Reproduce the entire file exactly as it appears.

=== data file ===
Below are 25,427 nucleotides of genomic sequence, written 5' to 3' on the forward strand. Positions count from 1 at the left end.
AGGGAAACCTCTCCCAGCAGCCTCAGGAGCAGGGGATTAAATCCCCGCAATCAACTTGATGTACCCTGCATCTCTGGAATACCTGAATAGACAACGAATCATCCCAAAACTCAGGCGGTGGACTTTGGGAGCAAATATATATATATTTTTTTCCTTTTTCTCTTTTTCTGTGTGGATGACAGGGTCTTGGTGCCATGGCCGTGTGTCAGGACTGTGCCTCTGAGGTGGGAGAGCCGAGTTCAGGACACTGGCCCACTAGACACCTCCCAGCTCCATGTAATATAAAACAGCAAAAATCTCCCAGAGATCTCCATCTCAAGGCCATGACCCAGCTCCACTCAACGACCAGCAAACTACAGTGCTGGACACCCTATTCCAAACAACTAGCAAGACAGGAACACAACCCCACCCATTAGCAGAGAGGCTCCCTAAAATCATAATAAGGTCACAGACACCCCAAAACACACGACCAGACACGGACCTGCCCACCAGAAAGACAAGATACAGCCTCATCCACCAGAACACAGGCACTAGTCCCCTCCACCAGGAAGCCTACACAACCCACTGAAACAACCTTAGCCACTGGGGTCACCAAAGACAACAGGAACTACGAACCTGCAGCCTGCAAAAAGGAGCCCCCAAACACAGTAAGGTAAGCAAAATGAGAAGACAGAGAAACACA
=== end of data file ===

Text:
Below are 25,427 nucleotides of genomic sequence, written 5' to 3' on the forward strand. Positions count from 1 at the left end.
AGGGAAACCTCTCCCAGCAGCCTCAGGAGCAGGGGATTAAATCCCCGCAATCAACTTGATGTACCCTGCATCTCTGGAATACCTGAATAGACAACGAATCATCCCAAAACTCAGGCGGTGGACTTTGGGAGCAAATATATATATATTTTTTTCCTTTTTCTCTTTTTCTGTGTGGATGACAGGGTCTTGGTGCCATGGCCGTGTGTCAGGACTGTGCCTCTGAGGTGGGAGAGCCGAGTTCAGGACACTGGCCCACTAGACACCTCCCAGCTCCATGTAATATAAAACAGCAAAAATCTCCCAGAGATCTCCATCTCAAGGCCATGACCCAGCTCCACTCAACGACCAGCAAACTACAGTGCTGGACACCCTATTCCAAACAACTAGCAAGACAGGAACACAACCCCACCCATTAGCAGAGAGGCTCCCTAAAATCATAATAAGGTCACAGACACCCCAAAACACACGACCAGACACGGACCTGCCCACCAGAAAGACAAGATACAGCCTCATCCACCAGAACACAGGCACTAGTCCCCTCCACCAGGAAGCCTACACAACCCACTGAAACAACCTTAGCCACTGGGGTCACCAAAGACAACAGGAACTACGAACCTGCAGCCTGCAAAAAGGAGCCCCCAAACACAGTAAGGTAAGCAAAATGAGAAGACAGAGAAACACA